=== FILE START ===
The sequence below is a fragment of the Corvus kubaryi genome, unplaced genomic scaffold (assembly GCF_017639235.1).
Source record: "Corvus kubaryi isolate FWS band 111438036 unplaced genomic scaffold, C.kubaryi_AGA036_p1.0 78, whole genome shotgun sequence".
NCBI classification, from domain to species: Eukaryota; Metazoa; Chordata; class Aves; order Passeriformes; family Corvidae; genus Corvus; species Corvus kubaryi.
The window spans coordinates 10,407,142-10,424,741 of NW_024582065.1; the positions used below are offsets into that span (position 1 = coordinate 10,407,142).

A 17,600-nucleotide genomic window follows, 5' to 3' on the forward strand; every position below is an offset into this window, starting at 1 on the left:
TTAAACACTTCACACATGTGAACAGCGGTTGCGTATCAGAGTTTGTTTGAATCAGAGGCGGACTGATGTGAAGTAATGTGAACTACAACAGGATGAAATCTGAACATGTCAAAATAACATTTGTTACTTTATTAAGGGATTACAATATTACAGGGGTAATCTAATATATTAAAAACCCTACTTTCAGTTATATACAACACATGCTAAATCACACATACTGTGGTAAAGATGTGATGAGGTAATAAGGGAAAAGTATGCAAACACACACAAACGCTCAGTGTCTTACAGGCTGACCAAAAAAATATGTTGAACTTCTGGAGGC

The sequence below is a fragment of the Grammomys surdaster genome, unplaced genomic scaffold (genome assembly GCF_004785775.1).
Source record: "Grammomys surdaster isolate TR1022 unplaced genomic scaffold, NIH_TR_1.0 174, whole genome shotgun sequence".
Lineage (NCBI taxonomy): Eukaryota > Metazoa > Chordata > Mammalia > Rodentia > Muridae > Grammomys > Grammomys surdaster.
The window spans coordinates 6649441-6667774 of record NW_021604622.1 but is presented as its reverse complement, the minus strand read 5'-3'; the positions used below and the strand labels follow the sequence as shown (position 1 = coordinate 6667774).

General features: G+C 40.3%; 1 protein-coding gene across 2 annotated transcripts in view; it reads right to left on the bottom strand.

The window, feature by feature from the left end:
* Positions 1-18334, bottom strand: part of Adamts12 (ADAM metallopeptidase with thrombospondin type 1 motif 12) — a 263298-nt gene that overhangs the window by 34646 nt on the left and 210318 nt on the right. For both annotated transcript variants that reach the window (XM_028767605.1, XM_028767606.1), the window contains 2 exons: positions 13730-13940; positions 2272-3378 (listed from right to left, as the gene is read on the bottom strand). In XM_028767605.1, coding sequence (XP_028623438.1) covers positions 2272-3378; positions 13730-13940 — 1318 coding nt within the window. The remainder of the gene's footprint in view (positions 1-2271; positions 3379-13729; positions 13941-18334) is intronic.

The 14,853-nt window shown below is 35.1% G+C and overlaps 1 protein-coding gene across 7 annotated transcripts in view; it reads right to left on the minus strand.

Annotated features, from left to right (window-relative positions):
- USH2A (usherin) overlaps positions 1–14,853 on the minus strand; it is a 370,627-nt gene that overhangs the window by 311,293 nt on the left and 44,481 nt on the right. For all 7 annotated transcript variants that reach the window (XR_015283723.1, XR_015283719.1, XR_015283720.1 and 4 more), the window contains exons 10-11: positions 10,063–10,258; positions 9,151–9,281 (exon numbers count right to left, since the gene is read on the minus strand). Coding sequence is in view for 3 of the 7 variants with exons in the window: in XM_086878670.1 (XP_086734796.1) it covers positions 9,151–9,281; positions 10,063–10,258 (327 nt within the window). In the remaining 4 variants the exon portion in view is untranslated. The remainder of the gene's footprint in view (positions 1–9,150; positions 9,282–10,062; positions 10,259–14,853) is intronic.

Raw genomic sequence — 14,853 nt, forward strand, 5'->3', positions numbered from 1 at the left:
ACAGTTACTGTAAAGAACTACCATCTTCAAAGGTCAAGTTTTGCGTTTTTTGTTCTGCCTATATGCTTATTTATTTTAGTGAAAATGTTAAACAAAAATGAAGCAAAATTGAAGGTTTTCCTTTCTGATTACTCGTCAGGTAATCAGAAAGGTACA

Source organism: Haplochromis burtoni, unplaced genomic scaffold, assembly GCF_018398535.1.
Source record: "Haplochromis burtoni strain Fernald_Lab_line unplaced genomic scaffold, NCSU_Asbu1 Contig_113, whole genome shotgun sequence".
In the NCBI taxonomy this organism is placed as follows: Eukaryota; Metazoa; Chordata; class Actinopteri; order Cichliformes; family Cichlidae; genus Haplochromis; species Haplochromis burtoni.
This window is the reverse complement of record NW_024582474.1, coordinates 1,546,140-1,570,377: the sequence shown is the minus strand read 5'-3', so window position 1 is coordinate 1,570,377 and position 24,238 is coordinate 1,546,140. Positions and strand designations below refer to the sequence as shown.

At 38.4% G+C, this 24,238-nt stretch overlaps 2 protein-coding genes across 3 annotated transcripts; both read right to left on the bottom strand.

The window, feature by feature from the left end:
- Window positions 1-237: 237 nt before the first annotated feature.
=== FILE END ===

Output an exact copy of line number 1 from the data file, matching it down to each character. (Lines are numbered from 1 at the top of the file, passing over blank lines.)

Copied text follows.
The sequence below is a fragment of the Corvus kubaryi genome, unplaced genomic scaffold (assembly GCF_017639235.1).